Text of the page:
In the morning at breakfast-time the Pinkhams were depressed. They missed their good bed at home; they were troubled by the roar and noise of the streets that hardly stopped over night before it began again in the morning. The waiter did not put what mind he may have had to the business of serving them; and Mrs. Abel Pinkham, whose cooking was the triumph of parish festivals at home, had her own opinion about the beefsteak. She was a woman of imagination, and now that she was fairly here, spectacles and all, it really pained her to find that the New York of her dreams, the metropolis of dignity and distinction, of wealth and elegance, did not seem to exist. These poor streets, these unlovely people, were the end of a great illusion. They did not like to meet each other’s eyes, this worthy pair. The man began to put on an unbecoming air of assertion, and Mrs. Pinkham’s face was full of lofty protest.
“My gracious me, Mary Ann! I am glad I happened to get the ‘Tribune’ this mornin’,” said Mr. Pinkham, with sudden excitement. “Just you look here! I’d like well to know how they found out about our comin’!” and he handed the paper to his wife across the table. “There–there ‘t is; right by my thumb,” he insisted. “Can’t you see it?” and he smiled like a boy as she finally brought her large spectacles to bear upon the important paragraph.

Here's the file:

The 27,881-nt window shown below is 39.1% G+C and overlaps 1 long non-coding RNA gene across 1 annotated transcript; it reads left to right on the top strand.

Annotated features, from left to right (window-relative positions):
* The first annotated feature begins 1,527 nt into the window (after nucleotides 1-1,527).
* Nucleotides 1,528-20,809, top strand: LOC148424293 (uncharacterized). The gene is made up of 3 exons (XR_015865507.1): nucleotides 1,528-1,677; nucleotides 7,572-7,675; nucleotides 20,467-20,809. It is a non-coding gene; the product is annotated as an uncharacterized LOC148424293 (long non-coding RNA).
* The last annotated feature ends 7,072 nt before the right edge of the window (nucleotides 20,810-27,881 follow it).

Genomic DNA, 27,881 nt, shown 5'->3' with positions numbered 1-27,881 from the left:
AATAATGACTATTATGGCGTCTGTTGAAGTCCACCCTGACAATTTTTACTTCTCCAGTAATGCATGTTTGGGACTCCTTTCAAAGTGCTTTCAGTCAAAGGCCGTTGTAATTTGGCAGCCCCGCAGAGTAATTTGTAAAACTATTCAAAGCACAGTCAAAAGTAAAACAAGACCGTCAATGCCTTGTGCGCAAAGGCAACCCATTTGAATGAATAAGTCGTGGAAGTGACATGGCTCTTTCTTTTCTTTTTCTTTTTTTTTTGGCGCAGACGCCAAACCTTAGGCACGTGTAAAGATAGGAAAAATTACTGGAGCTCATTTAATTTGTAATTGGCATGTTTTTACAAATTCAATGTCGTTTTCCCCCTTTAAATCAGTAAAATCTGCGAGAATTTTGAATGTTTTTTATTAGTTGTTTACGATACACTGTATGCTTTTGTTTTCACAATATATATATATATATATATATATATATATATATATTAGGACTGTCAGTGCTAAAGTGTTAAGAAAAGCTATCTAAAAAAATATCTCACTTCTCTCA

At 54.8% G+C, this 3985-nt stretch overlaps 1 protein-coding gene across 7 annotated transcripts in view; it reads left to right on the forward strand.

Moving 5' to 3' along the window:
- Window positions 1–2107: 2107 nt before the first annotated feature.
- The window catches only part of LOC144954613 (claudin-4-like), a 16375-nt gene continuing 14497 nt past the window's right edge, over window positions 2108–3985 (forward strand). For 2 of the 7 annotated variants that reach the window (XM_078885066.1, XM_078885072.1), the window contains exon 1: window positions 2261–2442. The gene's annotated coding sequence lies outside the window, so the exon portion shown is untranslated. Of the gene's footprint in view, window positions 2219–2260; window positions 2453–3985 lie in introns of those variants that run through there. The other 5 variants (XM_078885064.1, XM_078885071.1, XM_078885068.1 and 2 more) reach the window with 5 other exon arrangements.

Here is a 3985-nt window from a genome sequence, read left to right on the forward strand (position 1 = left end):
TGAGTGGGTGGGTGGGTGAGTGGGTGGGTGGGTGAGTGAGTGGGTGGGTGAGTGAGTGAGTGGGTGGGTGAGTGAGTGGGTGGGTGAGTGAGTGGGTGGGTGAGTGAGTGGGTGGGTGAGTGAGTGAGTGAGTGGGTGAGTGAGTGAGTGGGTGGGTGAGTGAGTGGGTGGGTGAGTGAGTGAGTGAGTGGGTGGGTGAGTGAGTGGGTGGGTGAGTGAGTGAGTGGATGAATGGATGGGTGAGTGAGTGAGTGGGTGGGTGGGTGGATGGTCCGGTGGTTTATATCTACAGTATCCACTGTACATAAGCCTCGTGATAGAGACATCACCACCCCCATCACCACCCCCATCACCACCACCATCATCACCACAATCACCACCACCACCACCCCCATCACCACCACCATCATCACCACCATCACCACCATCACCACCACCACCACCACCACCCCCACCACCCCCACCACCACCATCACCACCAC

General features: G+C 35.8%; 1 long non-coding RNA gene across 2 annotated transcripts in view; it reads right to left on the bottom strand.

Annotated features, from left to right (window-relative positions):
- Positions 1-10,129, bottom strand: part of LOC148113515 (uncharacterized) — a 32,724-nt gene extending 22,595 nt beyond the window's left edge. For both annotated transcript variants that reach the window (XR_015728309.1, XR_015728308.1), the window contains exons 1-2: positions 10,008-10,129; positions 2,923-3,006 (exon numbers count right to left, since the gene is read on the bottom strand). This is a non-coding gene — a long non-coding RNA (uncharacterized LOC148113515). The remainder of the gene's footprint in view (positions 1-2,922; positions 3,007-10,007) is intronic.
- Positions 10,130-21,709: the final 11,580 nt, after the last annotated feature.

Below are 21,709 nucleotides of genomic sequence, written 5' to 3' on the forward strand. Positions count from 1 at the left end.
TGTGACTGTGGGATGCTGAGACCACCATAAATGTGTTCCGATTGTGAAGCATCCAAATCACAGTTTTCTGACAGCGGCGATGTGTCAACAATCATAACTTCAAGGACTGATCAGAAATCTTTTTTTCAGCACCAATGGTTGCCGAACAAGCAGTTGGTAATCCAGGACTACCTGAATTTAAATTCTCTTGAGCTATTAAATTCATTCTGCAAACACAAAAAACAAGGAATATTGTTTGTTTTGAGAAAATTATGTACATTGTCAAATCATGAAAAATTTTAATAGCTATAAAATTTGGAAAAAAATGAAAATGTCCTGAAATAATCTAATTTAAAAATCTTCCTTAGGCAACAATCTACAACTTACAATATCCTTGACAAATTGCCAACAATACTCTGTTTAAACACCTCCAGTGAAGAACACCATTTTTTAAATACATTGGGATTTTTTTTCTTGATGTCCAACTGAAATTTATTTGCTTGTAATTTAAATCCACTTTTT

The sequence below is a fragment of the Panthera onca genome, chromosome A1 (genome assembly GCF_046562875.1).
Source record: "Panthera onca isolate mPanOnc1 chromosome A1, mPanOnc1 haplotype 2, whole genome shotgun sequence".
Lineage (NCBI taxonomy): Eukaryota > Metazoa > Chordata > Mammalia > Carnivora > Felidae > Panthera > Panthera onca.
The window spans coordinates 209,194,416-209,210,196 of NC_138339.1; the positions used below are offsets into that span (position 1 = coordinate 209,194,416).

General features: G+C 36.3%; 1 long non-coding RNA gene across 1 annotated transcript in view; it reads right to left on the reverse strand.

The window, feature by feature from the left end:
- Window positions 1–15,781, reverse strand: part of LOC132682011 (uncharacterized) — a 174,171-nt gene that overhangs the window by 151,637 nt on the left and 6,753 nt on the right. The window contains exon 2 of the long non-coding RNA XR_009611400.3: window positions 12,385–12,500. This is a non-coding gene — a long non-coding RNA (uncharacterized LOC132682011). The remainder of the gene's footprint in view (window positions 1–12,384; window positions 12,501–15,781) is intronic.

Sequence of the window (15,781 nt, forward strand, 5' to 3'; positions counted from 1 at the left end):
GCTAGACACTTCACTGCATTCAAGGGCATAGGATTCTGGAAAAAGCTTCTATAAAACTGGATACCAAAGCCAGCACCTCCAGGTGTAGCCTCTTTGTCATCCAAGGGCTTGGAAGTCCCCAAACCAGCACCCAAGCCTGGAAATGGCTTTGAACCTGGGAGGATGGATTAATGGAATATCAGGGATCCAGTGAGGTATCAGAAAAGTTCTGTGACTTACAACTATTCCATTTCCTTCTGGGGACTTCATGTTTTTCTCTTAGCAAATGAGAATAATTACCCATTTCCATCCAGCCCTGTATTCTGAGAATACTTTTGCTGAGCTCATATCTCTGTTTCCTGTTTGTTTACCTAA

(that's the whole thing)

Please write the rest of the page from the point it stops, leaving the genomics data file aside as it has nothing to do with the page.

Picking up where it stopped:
“I guess they think somethin’ of us, if you don’t think much o’ them,” continued Mr. Pinkham, grandly. “Oh, they know how to keep the run o’ folks who are somebody to home! Draper and Fitch knew we was comin’ this week: you know I sent word I was comin’ to settle with them myself. I suppose they send folks round to the hotels, these newspapers, but I shouldn’t thought there’d been time. Anyway, they’ve thought ‘t was worthwhile to put us in!”
Mrs. Pinkham did not take the trouble to make a mystery out of the unexpected pleasure. “I want to cut it out an’ send it right up home to daughter Sarah,” she said, beaming with pride, and looking at the printed names as if they were flattering photographs. “I think ‘t was most too strong to say we was among the notables. But there! ’tis their business to dress up things, and they have to print somethin’ every day. I guess I shall go up and put on my best dress,” she added, inconsequently; “this one’s kind of dusty; it’s the same I rode in.”